Confidentiality, Openness, and Attribution: Creating Pedagogical Spaces for Earnest Exchange About Science & Science Policy

Eric Kennedy, Consortium for Science, Policy, and Outcomes - Arizona State University; Matthew Harsh, Concordia University
Sydney 2018: Issues, people and publics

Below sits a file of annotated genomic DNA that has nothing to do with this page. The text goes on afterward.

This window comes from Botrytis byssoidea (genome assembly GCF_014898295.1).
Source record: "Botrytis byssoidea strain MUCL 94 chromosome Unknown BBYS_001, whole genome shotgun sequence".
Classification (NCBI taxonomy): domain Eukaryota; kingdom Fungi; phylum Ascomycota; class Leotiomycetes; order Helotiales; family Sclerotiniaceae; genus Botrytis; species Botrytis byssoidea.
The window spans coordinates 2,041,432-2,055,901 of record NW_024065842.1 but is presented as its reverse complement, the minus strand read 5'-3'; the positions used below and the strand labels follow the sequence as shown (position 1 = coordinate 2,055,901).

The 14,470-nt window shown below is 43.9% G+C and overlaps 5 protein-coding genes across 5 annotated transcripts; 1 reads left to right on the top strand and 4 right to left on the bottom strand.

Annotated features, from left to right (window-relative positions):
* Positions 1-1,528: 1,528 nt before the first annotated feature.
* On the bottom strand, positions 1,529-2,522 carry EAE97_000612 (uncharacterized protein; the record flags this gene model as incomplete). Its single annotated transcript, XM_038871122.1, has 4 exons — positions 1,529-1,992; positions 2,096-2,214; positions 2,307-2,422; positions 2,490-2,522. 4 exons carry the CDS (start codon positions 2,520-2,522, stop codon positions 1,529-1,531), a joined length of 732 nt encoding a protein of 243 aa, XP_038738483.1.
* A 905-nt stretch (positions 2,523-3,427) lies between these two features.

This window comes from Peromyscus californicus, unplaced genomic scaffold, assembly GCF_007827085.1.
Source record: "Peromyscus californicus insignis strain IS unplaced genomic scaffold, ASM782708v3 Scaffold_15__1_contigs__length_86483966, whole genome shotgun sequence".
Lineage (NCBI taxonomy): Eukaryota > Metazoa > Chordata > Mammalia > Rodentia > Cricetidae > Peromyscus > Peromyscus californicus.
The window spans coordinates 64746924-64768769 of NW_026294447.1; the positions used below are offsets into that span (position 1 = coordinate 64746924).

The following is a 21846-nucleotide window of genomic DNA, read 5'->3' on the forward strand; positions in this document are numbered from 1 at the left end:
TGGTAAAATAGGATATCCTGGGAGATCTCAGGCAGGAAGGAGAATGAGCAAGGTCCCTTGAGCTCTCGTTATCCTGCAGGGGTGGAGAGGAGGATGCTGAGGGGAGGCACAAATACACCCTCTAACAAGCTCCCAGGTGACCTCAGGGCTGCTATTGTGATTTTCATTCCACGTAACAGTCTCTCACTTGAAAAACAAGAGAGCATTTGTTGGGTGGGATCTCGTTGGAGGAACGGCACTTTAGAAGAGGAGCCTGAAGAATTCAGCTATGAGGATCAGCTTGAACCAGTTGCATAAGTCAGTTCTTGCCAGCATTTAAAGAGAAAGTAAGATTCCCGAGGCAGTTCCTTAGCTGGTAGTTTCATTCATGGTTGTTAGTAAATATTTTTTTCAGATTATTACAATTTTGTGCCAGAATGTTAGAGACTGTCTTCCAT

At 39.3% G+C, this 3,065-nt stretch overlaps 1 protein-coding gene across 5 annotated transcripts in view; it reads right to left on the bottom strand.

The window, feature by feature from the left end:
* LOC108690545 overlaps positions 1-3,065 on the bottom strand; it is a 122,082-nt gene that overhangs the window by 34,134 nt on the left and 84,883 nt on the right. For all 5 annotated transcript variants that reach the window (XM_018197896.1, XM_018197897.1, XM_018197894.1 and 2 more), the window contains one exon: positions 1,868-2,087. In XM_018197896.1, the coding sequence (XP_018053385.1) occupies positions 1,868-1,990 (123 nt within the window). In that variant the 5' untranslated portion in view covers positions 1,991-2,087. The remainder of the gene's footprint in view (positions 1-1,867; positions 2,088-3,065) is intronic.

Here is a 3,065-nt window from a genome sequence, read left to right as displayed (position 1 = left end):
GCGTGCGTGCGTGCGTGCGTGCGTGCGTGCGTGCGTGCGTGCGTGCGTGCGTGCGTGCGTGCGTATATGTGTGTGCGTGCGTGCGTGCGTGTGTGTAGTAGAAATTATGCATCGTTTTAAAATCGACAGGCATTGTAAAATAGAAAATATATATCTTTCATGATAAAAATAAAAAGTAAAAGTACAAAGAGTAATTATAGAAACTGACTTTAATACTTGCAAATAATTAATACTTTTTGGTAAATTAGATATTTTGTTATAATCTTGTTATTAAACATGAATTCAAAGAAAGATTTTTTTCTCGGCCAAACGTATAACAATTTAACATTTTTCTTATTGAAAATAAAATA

The social studies of science challenge us to think critically about science, its practice, and its role in decision-making – and to take action on these insights. One way of taking action is through preparing future leaders to shape science in ways that are socially responsible and critically informed. To do this, we run multiple sessions each summer of a program called Science Outside the Lab North. The program takes place in Ottawa and Montréal, Canada, and recruits an interdisciplinary cohort of participants from across the country. It offers an initial intensive course on the theory and history of science policy, science communication, and science studies, followed by a five-day program of in-depth group interviews and discussions with policy leaders. Consisting of everyone from Chief Scientists to policy analysts, and from science journalists to museum curators, these experts offer fruitful insights about their experiences in science- and technology-related roles. It also, however, raises a challenge: how to create an environment where these leaders feel comfortable answering student questions on sometimes sensitive subjects honestly and candidly. To do this, we’ve run the program under a modified set of ‘Chatham House Rules,’ which restrict what can and cannot be reported from the meetings. In turn, however, they raise pedagogical challenges, such as difficulties reporting back to peers about lessons learned and the difficulty of maintaining anonymity within a small program. In this Making & Doing session, we reflect on our modifications to the Rules, their pedagogical impacts, and improvements planed for future programs.